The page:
Pence Adds Fourth Tax To Possible Hit List

Personal Property Tax Hurts Businesses, Republican Candidate Says

Republican Rep. Mike Pence said he plans to cut four state taxes, instead of the three he mentioned earlier this week if he's elected governor.

Pence said his plan is just in its formative stages, but he believes it would help Indiana's economy, 6News' Norman Cox reported.

On Thursday, Pence said he wanted to reduce the state individual and corporate income taxes to 3 percent and maybe get rid of the inheritance tax altogether.

Just two days later, he said he'd like to add a fourth tax to the chopping block, but he doesn't think it could happen until the state has enough cash in reserve.

Pence said he would also consider possible reductions in a tax that he believes hurts manufacturers and farmers: the personal property tax on their equipment.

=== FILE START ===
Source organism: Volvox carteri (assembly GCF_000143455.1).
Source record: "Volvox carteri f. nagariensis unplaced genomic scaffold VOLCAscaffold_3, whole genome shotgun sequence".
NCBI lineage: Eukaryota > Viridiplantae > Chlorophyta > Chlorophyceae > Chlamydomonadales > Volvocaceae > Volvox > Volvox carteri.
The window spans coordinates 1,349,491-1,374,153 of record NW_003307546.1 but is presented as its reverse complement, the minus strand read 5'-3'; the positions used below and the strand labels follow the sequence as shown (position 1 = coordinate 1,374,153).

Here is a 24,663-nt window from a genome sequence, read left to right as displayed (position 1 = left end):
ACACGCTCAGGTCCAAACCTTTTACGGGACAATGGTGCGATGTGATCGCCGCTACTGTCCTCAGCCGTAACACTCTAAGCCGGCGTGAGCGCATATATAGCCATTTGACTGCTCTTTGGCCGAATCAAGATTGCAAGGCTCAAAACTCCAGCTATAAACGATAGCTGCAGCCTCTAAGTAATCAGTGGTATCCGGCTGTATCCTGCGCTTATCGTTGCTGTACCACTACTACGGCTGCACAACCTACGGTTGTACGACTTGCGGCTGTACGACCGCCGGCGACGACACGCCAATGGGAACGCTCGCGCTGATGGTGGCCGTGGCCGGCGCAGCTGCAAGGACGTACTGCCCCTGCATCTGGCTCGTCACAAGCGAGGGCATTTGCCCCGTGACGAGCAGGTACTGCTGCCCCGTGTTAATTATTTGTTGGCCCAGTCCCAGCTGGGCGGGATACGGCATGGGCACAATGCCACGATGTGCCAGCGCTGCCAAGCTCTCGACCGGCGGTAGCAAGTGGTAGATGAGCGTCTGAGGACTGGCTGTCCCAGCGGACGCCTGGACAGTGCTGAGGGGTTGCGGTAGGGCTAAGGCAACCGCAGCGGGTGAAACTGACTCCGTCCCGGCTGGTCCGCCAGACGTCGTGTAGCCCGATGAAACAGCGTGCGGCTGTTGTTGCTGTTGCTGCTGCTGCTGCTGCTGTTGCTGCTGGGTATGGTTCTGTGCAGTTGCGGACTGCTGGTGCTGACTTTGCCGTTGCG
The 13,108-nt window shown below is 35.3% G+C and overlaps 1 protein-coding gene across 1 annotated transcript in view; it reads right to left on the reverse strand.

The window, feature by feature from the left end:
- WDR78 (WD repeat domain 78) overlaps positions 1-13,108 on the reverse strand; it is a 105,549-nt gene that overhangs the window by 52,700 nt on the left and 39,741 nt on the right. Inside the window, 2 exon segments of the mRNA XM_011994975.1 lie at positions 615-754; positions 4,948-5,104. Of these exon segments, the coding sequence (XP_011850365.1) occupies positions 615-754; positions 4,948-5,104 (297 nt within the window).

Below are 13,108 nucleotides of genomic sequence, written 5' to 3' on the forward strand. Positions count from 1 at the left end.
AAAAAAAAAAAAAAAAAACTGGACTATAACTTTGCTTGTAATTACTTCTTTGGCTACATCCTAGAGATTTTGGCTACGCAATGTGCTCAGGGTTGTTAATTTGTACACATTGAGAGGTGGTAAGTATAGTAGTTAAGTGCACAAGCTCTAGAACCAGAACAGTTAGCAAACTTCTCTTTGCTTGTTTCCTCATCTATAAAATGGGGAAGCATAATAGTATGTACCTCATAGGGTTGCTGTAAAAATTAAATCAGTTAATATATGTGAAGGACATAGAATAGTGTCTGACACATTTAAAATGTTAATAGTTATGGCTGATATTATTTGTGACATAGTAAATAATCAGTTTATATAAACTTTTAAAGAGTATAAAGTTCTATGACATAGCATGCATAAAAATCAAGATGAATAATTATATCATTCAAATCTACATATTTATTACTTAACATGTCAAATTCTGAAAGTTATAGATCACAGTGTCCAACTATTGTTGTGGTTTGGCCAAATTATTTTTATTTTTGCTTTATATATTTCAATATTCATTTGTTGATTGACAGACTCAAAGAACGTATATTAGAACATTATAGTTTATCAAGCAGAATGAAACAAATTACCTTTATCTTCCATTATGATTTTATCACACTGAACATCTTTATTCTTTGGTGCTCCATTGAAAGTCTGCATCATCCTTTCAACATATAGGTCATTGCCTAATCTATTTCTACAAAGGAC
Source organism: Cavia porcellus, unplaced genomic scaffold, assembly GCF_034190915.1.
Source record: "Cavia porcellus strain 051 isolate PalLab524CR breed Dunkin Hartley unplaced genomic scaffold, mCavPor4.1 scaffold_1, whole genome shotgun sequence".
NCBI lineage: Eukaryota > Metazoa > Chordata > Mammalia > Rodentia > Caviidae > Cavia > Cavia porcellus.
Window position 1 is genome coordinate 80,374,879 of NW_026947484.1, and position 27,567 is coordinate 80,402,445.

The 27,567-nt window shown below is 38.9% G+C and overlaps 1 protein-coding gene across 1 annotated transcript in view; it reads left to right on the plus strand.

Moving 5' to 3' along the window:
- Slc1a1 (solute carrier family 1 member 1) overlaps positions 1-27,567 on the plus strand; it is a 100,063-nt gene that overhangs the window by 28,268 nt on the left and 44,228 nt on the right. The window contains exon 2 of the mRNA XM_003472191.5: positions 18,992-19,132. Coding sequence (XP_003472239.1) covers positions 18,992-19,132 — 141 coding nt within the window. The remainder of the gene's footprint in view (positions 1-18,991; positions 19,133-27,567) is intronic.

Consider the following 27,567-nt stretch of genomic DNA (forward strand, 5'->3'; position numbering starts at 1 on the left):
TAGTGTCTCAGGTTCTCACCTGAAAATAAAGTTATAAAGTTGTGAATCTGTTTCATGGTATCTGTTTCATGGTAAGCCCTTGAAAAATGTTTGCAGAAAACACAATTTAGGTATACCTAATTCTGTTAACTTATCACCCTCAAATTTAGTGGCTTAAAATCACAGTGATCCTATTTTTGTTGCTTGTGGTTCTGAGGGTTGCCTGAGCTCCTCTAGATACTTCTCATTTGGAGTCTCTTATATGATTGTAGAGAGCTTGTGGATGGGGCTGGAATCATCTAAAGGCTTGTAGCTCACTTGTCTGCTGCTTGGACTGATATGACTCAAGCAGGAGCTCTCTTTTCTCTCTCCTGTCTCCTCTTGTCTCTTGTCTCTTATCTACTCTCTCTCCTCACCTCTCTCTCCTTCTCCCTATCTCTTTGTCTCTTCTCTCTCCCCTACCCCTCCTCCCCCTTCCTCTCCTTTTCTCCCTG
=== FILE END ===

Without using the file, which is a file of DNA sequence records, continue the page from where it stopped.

"We're not settled on the numbers," said Pence. "We're not settled on specifics. You know, we are looking at tax relief and tax reform as a part of an agenda to get Indiana growing again, to encourage the kind of investment that will create jobs."

Budget analysts said cutting the three taxes Pence has already targeted would cost the state slightly more than $1 billion a year in revenue, putting funding for education and other state services in peril.

Pence stressed that he wouldn't take any action until the state has more in the bank to cushion the blow than it does now.

"After we make sure we have an adequate surplus in place to insure our fiscal health, my first priority would be tax relief," Pence said.

Indiana Gov. Mitch Daniels said he liked Pence's idea but said it might not happen for a long time.

"The idea of lowering the tax on small businesses, which are the job creators, would have a lot of appeal to me," Daniels said. "But again, conditions would have to be right. Looking at this national economy right now, I wonder if they will be for a while."

Several Democratic leaders blasted Pence's idea.

The party's only declared candidate for governor, John Gregg, did not.

"I think Hoosiers want to know if (Pence's plan) is fiscally responsible. Is it fiscally prudent? Is it fiscally conservative?" Gregg said.

Gregg said any tax cut passing those tests would be like ice cream: He doesn't know of any Hoosier, living or dead, who wouldn't want it.